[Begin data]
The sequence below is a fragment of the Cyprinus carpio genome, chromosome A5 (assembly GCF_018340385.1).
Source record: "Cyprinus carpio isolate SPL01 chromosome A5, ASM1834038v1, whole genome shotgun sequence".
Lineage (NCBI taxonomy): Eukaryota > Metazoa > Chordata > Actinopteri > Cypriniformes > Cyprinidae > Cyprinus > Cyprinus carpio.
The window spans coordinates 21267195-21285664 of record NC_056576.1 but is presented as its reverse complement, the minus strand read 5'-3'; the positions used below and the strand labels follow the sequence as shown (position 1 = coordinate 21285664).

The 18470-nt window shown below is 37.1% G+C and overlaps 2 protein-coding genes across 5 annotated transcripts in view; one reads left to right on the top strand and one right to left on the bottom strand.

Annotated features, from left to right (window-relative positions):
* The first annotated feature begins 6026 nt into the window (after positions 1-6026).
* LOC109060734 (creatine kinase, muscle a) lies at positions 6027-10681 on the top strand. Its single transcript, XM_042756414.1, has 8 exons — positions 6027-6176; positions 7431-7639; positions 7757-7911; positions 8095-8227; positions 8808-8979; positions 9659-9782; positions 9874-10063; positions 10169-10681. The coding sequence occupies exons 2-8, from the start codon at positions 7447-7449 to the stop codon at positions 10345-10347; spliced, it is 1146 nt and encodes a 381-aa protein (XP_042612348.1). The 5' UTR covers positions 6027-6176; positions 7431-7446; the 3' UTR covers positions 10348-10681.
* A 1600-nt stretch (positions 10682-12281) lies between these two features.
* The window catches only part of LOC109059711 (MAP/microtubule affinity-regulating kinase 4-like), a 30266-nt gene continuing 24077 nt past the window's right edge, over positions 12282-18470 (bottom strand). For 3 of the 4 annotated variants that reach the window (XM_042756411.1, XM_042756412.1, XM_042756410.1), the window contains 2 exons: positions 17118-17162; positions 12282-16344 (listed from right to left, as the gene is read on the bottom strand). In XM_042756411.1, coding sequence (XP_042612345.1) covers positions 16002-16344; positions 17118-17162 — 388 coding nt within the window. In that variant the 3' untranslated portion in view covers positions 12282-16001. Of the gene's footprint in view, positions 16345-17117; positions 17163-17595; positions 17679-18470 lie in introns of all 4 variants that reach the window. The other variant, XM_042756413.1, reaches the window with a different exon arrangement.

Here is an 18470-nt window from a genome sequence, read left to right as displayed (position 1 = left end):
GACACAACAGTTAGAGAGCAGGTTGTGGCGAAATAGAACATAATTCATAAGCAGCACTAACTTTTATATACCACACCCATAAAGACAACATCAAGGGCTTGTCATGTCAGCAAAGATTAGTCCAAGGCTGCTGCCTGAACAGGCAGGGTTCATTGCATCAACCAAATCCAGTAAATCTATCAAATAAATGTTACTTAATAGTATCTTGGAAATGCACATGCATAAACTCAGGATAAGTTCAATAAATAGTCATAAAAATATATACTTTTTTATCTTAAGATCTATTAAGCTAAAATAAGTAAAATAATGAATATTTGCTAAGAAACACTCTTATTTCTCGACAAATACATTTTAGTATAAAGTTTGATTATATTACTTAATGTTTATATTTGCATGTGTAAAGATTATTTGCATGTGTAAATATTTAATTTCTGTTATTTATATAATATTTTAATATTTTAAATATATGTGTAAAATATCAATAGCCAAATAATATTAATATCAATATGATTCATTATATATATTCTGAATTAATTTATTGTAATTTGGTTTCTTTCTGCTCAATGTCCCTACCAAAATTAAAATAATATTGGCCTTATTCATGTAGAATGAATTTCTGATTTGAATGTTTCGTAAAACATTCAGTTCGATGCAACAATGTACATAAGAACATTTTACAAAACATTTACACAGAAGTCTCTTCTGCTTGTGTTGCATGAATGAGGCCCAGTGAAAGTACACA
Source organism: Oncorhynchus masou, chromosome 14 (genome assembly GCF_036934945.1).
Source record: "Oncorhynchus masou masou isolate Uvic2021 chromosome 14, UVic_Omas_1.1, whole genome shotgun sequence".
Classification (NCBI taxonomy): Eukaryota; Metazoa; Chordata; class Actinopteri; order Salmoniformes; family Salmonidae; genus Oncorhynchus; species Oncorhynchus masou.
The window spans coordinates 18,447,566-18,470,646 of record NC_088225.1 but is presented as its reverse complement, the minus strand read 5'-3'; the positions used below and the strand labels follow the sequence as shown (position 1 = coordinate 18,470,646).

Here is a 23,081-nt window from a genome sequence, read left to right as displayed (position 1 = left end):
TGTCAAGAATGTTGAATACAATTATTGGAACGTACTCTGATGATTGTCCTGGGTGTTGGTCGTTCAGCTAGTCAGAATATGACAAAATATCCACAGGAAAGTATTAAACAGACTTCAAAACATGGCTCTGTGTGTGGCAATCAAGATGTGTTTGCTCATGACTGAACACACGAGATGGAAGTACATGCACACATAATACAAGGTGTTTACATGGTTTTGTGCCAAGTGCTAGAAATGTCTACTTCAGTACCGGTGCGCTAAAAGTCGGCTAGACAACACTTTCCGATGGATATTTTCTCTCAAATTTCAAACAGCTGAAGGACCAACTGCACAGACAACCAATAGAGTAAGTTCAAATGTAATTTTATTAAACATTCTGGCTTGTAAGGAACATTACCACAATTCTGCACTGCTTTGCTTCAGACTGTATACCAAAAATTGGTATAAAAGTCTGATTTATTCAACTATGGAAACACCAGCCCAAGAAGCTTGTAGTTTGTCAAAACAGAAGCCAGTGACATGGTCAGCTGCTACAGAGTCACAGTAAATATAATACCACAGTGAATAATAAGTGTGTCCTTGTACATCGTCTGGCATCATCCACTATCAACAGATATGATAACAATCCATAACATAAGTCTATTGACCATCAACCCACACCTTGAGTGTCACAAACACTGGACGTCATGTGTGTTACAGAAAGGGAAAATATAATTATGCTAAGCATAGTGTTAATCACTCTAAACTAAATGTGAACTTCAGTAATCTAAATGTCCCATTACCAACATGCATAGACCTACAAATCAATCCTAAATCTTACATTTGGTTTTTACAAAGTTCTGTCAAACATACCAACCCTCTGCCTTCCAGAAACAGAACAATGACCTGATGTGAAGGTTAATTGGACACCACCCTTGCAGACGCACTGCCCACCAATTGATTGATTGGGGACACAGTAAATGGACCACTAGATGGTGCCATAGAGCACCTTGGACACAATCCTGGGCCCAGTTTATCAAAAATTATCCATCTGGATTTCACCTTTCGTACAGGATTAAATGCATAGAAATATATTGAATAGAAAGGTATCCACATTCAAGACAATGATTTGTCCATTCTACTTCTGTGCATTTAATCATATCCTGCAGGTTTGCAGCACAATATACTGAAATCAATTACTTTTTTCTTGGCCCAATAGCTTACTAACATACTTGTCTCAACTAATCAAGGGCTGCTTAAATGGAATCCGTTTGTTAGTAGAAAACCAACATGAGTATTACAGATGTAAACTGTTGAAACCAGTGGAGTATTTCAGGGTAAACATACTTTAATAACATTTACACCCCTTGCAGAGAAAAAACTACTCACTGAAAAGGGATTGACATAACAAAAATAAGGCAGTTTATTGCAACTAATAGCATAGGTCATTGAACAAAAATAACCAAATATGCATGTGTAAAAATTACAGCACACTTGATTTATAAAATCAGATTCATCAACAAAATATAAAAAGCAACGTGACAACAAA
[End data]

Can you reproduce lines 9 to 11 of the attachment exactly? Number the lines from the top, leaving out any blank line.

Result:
* A 1600-nt stretch (positions 10682-12281) lies between these two features.
* The window catches only part of LOC109059711 (MAP/microtubule affinity-regulating kinase 4-like), a 30266-nt gene continuing 24077 nt past the window's right edge, over positions 12282-18470 (bottom strand). For 3 of the 4 annotated variants that reach the window (XM_042756411.1, XM_042756412.1, XM_042756410.1), the window contains 2 exons: positions 17118-17162; positions 12282-16344 (listed from right to left, as the gene is read on the bottom strand). In XM_042756411.1, coding sequence (XP_042612345.1) covers positions 16002-16344; positions 17118-17162 — 388 coding nt within the window. In that variant the 3' untranslated portion in view covers positions 12282-16001. Of the gene's footprint in view, positions 16345-17117; positions 17163-17595; positions 17679-18470 lie in introns of all 4 variants that reach the window. The other variant, XM_042756413.1, reaches the window with a different exon arrangement.

Here is an 18470-nt window from a genome sequence, read left to right as displayed (position 1 = left end):